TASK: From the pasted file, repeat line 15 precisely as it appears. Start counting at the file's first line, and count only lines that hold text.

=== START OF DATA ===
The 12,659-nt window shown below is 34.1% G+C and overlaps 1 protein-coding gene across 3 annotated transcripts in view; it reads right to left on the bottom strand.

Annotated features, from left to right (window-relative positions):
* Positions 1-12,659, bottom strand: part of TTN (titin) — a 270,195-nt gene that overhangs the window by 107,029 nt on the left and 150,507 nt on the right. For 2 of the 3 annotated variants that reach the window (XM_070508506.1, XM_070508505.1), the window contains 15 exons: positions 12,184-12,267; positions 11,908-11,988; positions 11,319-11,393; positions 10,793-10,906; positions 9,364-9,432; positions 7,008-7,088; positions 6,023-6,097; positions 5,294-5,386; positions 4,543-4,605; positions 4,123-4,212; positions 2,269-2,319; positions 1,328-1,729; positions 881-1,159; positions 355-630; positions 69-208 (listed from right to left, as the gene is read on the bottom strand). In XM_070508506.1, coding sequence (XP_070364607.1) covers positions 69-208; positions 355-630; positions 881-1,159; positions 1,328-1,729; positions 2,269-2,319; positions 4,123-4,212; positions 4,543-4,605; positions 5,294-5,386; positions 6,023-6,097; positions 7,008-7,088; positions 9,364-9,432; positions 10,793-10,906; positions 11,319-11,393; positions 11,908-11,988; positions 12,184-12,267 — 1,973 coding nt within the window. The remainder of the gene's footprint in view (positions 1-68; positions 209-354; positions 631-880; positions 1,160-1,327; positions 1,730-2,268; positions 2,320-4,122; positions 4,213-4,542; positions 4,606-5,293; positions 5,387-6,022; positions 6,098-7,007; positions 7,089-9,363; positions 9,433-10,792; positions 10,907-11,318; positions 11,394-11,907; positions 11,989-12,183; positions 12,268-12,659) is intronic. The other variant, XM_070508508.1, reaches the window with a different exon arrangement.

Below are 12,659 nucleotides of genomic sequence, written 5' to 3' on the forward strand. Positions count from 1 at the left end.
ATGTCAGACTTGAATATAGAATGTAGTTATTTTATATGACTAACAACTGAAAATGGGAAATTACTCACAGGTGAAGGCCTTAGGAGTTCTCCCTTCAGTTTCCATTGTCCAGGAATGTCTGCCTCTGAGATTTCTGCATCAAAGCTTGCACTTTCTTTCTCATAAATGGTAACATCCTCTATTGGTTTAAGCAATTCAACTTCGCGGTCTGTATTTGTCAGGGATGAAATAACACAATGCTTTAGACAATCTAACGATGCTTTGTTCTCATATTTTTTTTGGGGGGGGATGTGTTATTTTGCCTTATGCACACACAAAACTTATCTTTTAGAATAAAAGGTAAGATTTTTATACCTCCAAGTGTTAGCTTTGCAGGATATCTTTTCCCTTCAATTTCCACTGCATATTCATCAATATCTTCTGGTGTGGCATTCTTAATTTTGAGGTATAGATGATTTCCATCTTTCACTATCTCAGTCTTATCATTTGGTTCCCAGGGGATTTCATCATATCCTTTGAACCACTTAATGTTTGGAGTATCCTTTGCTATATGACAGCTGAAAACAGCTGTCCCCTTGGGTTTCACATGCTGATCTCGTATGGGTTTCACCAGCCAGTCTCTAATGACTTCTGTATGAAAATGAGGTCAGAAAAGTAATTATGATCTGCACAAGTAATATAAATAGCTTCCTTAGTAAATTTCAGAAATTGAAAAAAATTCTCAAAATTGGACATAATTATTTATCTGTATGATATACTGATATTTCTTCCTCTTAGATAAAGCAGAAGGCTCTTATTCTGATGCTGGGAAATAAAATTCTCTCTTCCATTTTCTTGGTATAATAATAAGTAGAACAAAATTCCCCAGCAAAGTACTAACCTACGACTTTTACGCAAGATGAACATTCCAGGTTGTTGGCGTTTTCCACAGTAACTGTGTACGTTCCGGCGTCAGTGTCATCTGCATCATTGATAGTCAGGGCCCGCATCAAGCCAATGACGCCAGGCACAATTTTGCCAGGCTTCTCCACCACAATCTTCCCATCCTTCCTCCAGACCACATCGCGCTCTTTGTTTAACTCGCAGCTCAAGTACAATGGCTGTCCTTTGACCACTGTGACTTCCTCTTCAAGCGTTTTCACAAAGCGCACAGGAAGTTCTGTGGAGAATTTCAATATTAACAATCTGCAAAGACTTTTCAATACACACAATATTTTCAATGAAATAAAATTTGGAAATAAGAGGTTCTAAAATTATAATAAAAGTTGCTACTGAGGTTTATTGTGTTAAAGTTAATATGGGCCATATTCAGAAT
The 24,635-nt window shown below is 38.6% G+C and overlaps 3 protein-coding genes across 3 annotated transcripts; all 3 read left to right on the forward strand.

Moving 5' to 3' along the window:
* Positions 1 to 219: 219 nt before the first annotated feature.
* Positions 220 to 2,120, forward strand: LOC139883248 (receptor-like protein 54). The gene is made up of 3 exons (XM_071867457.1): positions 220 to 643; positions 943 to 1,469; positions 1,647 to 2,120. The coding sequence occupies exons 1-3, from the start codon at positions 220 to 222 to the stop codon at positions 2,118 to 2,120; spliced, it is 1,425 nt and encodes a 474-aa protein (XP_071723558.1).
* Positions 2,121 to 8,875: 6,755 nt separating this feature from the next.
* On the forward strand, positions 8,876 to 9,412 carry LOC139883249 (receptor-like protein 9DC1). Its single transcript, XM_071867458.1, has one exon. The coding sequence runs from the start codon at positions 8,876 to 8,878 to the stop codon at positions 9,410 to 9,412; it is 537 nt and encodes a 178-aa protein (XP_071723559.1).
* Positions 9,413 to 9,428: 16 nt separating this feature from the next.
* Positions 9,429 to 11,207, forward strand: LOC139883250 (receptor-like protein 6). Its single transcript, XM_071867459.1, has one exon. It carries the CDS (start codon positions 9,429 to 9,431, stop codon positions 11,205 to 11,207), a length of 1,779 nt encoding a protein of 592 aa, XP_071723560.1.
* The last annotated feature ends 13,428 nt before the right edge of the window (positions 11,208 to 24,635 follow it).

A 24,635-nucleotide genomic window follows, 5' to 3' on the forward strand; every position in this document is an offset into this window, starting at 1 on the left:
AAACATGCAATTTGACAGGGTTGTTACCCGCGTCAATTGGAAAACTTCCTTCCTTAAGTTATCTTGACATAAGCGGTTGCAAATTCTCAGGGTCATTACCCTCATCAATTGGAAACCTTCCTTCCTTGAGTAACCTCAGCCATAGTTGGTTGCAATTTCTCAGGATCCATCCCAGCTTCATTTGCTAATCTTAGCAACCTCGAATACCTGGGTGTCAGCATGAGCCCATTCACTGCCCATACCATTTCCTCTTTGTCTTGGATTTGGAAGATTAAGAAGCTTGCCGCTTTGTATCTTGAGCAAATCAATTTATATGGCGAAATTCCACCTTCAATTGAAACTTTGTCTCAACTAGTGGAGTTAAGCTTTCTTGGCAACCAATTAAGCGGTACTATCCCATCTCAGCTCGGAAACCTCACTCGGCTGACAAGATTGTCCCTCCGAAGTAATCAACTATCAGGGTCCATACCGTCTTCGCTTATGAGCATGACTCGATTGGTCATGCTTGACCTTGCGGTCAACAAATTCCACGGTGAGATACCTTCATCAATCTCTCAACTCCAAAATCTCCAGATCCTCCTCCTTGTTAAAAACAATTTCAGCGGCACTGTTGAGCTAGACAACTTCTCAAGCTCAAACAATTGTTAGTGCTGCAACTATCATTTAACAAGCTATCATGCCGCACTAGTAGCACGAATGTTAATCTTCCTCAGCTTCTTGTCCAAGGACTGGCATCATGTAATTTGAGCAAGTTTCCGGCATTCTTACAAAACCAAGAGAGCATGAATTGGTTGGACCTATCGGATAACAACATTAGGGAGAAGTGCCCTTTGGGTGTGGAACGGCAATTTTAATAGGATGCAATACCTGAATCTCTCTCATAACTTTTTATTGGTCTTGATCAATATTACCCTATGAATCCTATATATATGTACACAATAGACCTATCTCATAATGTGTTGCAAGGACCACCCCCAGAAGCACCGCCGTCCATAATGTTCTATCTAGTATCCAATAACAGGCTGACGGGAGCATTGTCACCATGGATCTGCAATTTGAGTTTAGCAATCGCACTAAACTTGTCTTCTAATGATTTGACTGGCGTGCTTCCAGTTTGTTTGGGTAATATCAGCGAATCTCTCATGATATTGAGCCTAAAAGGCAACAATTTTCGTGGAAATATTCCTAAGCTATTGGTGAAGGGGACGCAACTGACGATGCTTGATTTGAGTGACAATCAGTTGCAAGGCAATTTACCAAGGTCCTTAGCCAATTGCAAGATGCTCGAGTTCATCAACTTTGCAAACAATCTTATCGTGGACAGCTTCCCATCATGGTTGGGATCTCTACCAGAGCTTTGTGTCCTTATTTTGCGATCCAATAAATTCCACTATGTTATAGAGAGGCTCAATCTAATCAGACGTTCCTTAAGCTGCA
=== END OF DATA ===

A 24,635-nucleotide genomic window follows, 5' to 3' on the forward strand; every position in this document is an offset into this window, starting at 1 on the left: